- There is still plenty of truck capacity.
- Truckers offer lower spot rates, and logisticians are buying such price opportunities.
- Railroads generally don’t compete today by owering prices.
- Plenty of traffic moves in very short origin/destination lanes, where railroads don’t often compete.
- A large spike in business might not be easily handled by railroads, after they took so many crew and locomotive assets out of their systems.
Considering these competitive factors, the resulting outlook for railcar replenishment during the first six months of 2020 looks somewhat bleak. As such, expectations of many new freight car orders seems a speculative play. Delaying delivery of backlogged railcars seems like a prudent plan until the fog of the U.S. economy clears a bit. No one is sure yet of what increase in traffic (if any) will come from the recent tariff agreements. There is an element of “wait and see.”
Let’s remember that the railcar ordering pattern in North America has been highly cyclical and dominated by super-cycle thinking. Said simply, the periodic rushes to invest in railcars suggests that due diligence might be prudent. In the past two decades the super-cycle in commodities has been in coal, later in ethanol, crude by rail, frac sand, etc. Railcar orders spiked a few years ago at about 80,000 when the crude oil and frac sand volumes were predicted as high growth. By comparison, it helps to recall that long-term nominal fleet replacement might be in the 40,000 to 45,000 range annually.
Among the most-ordered railcar types over the past decade have been covered hoppers, tank cars and intermodal cars. But in recent years, the need for intermodal cars has decreased. And the once “hot market” frac sand hopper car has seen its market use decrease.
The outlook for railcars varies by commodity market. The covered hopper accounts for one out of every two railcar types built between 2016 and 2018. That represents just over 100,000 covered hopper cars delivered in that time period. The boxcar is interesting. The boxcar fleet has been trending as an “orphan” railcar over the long-term. Figure 1 identifies the scale of that boxcar market, according to the Railway Supply Institute in a presentation made 11 months ago at Rail Equipment Finance 2019. Figure 2 illustrates the steady decline of the boxcar fleet. The overall trending compound annual growth rate decline in the North American boxcar fleet is about -4.4%. In contrast, the overall GDP rate is at about 2.5%.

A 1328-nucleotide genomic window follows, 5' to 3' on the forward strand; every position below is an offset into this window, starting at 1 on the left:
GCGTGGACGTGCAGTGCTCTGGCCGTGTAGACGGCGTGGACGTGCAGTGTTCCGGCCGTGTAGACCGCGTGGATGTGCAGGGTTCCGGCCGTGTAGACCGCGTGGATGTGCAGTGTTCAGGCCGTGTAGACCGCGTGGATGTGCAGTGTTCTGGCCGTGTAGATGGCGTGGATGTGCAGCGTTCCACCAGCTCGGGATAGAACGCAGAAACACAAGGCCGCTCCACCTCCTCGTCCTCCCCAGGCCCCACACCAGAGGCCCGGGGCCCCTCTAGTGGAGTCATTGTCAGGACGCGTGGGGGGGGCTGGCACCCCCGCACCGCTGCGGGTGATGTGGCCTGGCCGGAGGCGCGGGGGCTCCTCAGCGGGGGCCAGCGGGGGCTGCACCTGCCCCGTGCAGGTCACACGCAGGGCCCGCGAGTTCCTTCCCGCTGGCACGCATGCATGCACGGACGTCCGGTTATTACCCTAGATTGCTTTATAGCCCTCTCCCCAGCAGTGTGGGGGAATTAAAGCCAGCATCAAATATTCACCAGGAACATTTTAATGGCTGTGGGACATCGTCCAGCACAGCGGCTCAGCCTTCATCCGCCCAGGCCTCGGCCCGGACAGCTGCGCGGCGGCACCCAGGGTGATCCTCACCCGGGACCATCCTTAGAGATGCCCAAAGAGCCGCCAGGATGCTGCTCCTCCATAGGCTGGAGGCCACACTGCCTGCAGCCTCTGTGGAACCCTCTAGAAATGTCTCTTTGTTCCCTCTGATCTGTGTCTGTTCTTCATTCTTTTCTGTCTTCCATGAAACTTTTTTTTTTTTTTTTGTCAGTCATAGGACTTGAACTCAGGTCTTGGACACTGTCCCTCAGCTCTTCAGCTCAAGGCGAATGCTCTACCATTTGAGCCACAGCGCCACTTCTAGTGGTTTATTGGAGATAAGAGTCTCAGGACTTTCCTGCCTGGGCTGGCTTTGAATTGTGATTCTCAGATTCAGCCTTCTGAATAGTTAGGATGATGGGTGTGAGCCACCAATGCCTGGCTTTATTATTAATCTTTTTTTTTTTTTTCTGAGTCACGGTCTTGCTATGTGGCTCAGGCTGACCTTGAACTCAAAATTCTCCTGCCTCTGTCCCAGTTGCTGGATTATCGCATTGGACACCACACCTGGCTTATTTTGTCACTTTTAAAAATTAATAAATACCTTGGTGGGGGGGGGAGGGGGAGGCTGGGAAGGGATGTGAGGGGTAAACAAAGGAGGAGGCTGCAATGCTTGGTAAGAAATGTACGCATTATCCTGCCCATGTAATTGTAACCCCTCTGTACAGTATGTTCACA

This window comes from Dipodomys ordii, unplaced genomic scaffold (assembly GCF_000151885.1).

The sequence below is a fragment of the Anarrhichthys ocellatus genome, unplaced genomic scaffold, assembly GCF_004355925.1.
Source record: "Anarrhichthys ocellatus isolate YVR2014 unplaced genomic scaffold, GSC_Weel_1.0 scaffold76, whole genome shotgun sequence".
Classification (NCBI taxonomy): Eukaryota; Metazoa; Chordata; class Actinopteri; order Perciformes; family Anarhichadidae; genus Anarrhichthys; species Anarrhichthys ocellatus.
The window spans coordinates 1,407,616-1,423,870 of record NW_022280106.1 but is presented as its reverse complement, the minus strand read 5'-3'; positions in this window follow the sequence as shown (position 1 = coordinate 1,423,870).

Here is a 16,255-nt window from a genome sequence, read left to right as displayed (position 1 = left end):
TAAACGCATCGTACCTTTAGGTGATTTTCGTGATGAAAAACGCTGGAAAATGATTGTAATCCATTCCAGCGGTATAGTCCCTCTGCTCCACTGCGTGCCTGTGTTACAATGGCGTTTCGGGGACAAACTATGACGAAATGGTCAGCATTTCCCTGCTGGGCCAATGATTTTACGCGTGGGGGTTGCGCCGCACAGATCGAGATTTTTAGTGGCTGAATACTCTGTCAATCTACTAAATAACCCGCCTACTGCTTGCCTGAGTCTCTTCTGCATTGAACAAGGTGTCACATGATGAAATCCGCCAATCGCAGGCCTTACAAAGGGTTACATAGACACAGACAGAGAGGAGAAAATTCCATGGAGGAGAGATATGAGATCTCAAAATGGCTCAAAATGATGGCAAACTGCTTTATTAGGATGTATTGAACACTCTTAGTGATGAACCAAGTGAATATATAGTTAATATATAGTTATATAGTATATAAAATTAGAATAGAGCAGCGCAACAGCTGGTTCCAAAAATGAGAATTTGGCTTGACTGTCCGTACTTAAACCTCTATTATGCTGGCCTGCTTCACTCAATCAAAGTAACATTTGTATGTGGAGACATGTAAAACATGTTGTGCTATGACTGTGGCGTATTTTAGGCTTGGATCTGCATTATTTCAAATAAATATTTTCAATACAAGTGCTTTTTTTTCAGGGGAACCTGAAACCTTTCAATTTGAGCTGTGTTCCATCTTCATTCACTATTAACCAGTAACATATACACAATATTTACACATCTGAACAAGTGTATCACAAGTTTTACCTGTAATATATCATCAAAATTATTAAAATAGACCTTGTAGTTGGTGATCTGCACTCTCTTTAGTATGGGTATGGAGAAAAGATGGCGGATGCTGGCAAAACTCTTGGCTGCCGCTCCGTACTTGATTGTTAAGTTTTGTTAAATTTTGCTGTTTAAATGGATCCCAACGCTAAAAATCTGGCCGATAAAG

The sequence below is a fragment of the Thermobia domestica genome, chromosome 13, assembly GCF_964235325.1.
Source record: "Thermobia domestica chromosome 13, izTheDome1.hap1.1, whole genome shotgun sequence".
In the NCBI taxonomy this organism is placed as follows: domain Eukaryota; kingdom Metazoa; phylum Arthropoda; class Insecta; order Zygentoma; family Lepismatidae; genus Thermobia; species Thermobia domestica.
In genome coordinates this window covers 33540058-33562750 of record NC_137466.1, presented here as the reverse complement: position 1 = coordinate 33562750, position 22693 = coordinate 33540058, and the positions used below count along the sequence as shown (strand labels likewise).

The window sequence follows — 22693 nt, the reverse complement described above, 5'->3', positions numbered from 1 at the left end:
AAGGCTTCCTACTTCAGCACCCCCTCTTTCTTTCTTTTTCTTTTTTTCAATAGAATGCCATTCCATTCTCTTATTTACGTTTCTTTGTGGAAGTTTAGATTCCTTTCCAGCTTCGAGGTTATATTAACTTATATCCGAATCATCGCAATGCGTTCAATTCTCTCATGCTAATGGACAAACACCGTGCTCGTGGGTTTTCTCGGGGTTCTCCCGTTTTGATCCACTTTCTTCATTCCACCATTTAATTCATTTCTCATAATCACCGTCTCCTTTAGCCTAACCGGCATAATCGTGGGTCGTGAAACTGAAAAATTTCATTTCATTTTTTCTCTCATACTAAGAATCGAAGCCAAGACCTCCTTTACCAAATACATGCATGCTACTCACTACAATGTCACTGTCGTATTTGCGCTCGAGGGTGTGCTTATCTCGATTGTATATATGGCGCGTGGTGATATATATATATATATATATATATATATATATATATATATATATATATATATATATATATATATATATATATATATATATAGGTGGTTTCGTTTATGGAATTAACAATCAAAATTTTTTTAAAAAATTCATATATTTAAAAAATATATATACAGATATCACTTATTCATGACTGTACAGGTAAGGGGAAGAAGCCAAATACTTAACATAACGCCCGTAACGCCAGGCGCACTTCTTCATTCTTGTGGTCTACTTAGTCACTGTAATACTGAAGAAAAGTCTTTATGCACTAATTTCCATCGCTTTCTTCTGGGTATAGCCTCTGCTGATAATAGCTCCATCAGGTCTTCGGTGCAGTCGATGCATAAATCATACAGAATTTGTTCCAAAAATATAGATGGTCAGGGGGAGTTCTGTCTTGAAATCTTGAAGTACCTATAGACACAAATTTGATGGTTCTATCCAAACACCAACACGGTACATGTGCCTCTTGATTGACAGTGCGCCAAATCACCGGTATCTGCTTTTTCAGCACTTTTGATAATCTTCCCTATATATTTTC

There are various committees and shippers group examining the boxcar issue. But nobody seems willing to step up and write the necessary capital check. With the Precision Scheduled Railroading (PSR) business model, Class I railroads are experiencing capital returns in excess of 14%. The boxcar lacks a champion inside those big railroads. Will a shipper have to make the investment commitment? It is another year, and the debate continues. Scale-wise, we may be talking about an investment in 20,000 to 30,000 boxcars. That investment equates to about $2 billion to $3 billion.